Wednesday, July 24, 2024

Louisiana treasurer’s race heads to runoff between Fleming, Granger

by BIZ Magazine

By Julie O’Donoghue, Louisiana Illuminator

The election for Louisiana treasurer is headed into a runoff Nov. 18 between Republican John Fleming and Democrat Dustin Granger.

With votes still being counted, the three-way primary Saturday had Fleming ahead of Granger  with 44% and 32% of the vote, respectively. Another GOP candidate, Scott McKnight of Baton Rouge, was knocked out of the race after coming in third.

Fleming, a physician from Minden, represented northwest Louisiana in Congress from 2009 to 2017. The most conservative candidate in the race, he was also a member of former President DonaldTrump’s administration, serving in three different jobs as the deputy assistant secretary for health information technology, assistant commerce secretary for economic development and a White House aide. 

As the only Democrat, Granger was essentially assured a spot in the runoff. A Lake Charles resident, he touted his professional experience as a financial planner as having prepared him to oversee the state’s funding and investments.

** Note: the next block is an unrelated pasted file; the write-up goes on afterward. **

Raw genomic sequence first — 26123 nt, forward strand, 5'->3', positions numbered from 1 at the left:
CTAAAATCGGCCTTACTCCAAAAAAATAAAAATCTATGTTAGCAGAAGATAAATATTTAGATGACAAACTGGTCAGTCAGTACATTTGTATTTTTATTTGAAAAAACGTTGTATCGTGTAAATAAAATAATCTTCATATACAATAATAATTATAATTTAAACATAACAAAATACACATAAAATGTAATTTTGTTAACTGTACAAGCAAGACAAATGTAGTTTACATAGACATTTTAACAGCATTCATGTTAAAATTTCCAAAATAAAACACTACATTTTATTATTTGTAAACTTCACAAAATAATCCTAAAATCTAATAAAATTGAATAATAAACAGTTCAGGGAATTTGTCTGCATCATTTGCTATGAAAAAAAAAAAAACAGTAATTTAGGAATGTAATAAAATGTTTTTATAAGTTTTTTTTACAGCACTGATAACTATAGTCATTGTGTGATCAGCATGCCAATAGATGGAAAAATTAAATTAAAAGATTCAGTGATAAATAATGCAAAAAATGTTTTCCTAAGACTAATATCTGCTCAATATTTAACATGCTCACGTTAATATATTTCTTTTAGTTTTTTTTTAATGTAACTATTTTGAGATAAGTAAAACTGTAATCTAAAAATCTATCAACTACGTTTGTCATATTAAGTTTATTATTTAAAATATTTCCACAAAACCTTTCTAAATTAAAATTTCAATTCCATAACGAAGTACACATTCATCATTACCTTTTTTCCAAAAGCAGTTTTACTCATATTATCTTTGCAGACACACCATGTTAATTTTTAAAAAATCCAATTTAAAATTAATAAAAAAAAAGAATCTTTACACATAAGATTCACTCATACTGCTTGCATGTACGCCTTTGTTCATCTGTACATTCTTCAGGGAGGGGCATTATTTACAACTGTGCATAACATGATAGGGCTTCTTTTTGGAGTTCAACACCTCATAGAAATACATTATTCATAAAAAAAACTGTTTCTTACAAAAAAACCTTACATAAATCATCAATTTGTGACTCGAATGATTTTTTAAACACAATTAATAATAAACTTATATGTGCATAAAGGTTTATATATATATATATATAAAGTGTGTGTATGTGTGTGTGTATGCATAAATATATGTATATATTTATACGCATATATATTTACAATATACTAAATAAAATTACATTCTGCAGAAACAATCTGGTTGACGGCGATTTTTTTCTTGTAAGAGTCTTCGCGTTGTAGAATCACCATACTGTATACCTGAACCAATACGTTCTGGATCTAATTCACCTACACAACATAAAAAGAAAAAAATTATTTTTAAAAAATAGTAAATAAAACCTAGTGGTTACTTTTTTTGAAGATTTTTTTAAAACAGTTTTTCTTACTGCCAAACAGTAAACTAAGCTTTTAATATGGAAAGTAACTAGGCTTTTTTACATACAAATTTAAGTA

Granger also said as treasurer he would try to be involved in finding solutions to the state’s property insurance crisis. Some of the remedies might involve the treasurer’s office for state financing, he said.

“We need more rules that prevent insurance companies from ‘picking and choosing’ who they cover,” he said.

McKnight spent far more money recently than Granger or Fleming. His campaign expenditures have topped $500,000 since the first week of September. By comparison, Fleming has spent a little less than $36,000 and Granger spent around $28,000 during that same time period.

Relatively early in the race, Fleming received a crucial endorsement from the Republican Party of Louisiana, though McKnight picked up the backing of outgoing Treasurer John Schroder heading into the primary election. Schroder opted to run for governor instead of re-election.

The Louisiana treasurer oversees billions of dollars of funds for the state government, though ultimately has little say over how the money is spent. The position is largely administrative, with the treasurer serving as chair of the Louisiana Bond Commission.

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